But of course, Nadodi’s identity is all about showcasing a nomad’s journey through Southern India. And so, the next set of bites were named the Street Staple, inspired by native Indian street snacks like the dosa (also known as tosai in Malaysia) on a cone. The Kappa Fry is a tapioca ball with polenta — warm and comforting, it’s precisely what a street snack should be. The confit duck puff is reminiscent of our own curry puff, except this one is filled with pulled duck and refreshing flavours of tangy tomato. There was also enough heat to make it enticing, while the dots of tomato added a zing of flavour.
Native South Indian curries were a staple in the menu, and we got to experience just how vast the umbrella term “curry” can mean. Shell Out was an eye-opener, featuring Hokkaido scallops in a truffle sodhi brulee. Sodhi is a Sri Lankan sauce made with pandan, coconut, chilli and turmeric, and is locally eaten with seafood. For Nadodi’s interpretation of it, the team was inspired by creme brulee and made the sauce extremely light — almost fluffy. The rice cracker balls gave the sauce and scallops a welcoming crunchy mouthfeel.
Another curry that was present in the menu was Meen Curry, which translates to fish curry. Traditionally the fish curry is eaten with rice (as we do in Malaysia too), but this version made with Madai fish has the ‘rice’ element replaced with crackly ‘noodles’ made with rice water. The presence of black garlic in this dish also adds another layer of flavour to it, balancing out the heady flavour of curry.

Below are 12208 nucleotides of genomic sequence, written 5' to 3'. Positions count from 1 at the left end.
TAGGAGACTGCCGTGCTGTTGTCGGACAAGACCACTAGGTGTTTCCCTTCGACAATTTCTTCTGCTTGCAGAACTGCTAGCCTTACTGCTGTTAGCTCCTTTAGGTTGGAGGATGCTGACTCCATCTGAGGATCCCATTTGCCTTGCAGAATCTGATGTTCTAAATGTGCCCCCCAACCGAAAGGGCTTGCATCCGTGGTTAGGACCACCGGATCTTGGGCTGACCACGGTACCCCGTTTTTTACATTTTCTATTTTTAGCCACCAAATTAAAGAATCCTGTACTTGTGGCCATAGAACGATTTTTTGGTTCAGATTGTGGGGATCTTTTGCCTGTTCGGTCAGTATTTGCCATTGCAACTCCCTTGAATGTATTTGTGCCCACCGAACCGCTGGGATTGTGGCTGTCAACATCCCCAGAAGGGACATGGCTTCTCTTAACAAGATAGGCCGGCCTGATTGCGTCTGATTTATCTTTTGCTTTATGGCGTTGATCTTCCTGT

My personal favourite dish was I Am Prawny, which has a different take from its predecessor, I Am So Prawny. The dish was previously a king prawn sitting atop green pea curry. This time around, Sakura ebi (shrimp) and river prawn takes centre stage in a kheema — traditionally a minced meat dish cooked by stewing or frying. The kheema was delightful, rich in seafood flavour, and had the right amount of heat. Served with a side of cumin and carrom seeds flatbread, Nadodi implored me to use my hands to eat this particular dish; I happily obliged.
Regulars will be happy to know that the restaurant’s signatures are still on the menu. I’m talking about the Humble Broth (the tomato rasam), Iberico Lamb, and Nadodi Globe (the mouth-watering biryani). The Humble Broth is as comforting as ever, warming and nourishing the body especially during our virus-riddled times, while the Iberico Lamb offers a nice change in flavour from the curries and spicy dishes in the tasting menu. As for the biryani? It’s still the same one that you know and love from Nadodi.